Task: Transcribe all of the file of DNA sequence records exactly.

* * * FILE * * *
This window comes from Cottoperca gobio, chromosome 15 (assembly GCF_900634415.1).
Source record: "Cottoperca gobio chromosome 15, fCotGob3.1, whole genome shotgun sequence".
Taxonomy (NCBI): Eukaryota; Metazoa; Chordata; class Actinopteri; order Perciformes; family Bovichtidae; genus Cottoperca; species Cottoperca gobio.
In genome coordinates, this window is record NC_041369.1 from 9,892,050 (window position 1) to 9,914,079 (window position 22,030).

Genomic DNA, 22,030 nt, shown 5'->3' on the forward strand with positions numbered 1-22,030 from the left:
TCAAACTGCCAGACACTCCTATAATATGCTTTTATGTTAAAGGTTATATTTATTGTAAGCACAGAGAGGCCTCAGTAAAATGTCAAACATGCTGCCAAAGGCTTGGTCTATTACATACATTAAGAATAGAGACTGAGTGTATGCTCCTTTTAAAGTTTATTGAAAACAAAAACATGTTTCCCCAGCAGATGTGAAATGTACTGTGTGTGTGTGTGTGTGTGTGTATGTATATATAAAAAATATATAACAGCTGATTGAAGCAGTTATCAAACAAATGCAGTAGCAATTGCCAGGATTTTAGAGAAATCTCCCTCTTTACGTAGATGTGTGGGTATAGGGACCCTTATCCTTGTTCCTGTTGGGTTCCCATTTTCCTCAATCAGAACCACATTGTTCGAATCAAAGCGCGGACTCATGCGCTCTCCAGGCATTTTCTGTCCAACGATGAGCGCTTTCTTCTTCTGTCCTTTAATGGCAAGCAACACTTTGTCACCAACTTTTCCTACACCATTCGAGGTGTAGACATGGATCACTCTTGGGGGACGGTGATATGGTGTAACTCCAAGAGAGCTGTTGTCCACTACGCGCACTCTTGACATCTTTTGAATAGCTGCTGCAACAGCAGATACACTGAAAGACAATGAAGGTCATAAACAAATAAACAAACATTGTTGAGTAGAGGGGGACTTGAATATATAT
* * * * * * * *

This window comes from Cottoperca gobio, chromosome 15 (assembly GCF_900634415.1).
Source record: "Cottoperca gobio chromosome 15, fCotGob3.1, whole genome shotgun sequence".
Taxonomy (NCBI): Eukaryota; Metazoa; Chordata; class Actinopteri; order Perciformes; family Bovichtidae; genus Cottoperca; species Cottoperca gobio.
In genome coordinates, this window is record NC_041369.1 from 9,892,050 (window position 1) to 9,914,079 (window position 22,030).

Genomic DNA, 22,030 nt, shown 5'->3' on the forward strand with positions numbered 1-22,030 from the left:
TCAAACTGCCAGACACTCCTATAATATGCTTTTATGTTAAAGGTTATATTTATTGTAAGCACAGAGAGGCCTCAGTAAAATGTCAAACATGCTGCCAAAGGCTTGGTCTATTACATACATTAAGAATAGAGACTGAGTGTATGCTCCTTTTAAAGTTTATTGAAAACAAAAACATGTTTCCCCAGCAGATGTGAAATGTACTGTGTGTGTGTGTGTGTGTGTGTATGTATATATAAAAAATATATAACAGCTGATTGAAGCAGTTATCAAACAAATGCAGTAGCAATTGCCAGGATTTTAGAGAAATCTCCCTCTTTACGTAGATGTGTGGGTATAGGGACCCTTATCCTTGTTCCTGTTGGGTTCCCATTTTCCTCAATCAGAACCACATTGTTCGAATCAAAGCGCGGACTCATGCGCTCTCCAGGCATTTTCTGTCCAACGATGAGCGCTTTCTTCTTCTGTCCTTTAATGGCAAGCAACACTTTGTCACCAACTTTTCCTACACCATTCGAGGTGTAGACATGGATCACTCTTGGGGGACGGTGATATGGTGTAACTCCAAGAGAGCTGTTGTCCACTACGCGCACTCTTGACATCTTTTGAATAGCTGCTGCAACAGCAGATACACTGAAAGACAATGAAGGTCATAAACAAATAAACAAACATTGTTGAGTAGAGGGGGACTTGAATATATAT